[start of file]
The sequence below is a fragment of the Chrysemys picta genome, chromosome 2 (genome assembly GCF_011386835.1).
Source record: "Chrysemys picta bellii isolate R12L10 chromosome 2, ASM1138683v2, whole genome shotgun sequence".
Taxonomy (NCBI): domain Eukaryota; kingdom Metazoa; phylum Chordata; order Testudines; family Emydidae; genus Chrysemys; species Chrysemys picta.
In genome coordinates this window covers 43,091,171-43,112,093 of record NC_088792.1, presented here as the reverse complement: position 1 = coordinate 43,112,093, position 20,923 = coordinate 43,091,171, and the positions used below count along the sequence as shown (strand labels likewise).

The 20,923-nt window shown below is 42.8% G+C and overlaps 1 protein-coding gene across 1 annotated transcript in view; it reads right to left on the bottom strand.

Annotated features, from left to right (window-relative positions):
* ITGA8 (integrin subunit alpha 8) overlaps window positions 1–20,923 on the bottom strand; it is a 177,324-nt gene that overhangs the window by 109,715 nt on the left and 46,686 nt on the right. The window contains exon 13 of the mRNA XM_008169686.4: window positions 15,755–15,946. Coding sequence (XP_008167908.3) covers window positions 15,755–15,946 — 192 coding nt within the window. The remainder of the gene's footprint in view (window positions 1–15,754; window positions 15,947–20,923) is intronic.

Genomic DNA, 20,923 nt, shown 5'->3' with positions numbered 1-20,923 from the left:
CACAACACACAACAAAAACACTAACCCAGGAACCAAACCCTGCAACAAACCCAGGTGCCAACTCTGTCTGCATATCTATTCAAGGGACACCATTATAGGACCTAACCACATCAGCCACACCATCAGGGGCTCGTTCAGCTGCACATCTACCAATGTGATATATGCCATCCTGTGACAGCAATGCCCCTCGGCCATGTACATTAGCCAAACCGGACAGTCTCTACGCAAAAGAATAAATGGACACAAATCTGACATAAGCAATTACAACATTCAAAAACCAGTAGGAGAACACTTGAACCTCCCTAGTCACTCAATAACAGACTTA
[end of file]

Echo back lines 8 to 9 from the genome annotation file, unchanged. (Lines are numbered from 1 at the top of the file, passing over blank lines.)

Genomic DNA, 20,923 nt, shown 5'->3' with positions numbered 1-20,923 from the left:
CACAACACACAACAAAAACACTAACCCAGGAACCAAACCCTGCAACAAACCCAGGTGCCAACTCTGTCTGCATATCTATTCAAGGGACACCATTATAGGACCTAACCACATCAGCCACACCATCAGGGGCTCGTTCAGCTGCACATCTACCAATGTGATATATGCCATCCTGTGACAGCAATGCCCCTCGGCCATGTACATTAGCCAAACCGGACAGTCTCTACGCAAAAGAATAAATGGACACAAATCTGACATAAGCAATTACAACATTCAAAAACCAGTAGGAGAACACTTGAACCTCCCTAGTCACTCAATAACAGACTTA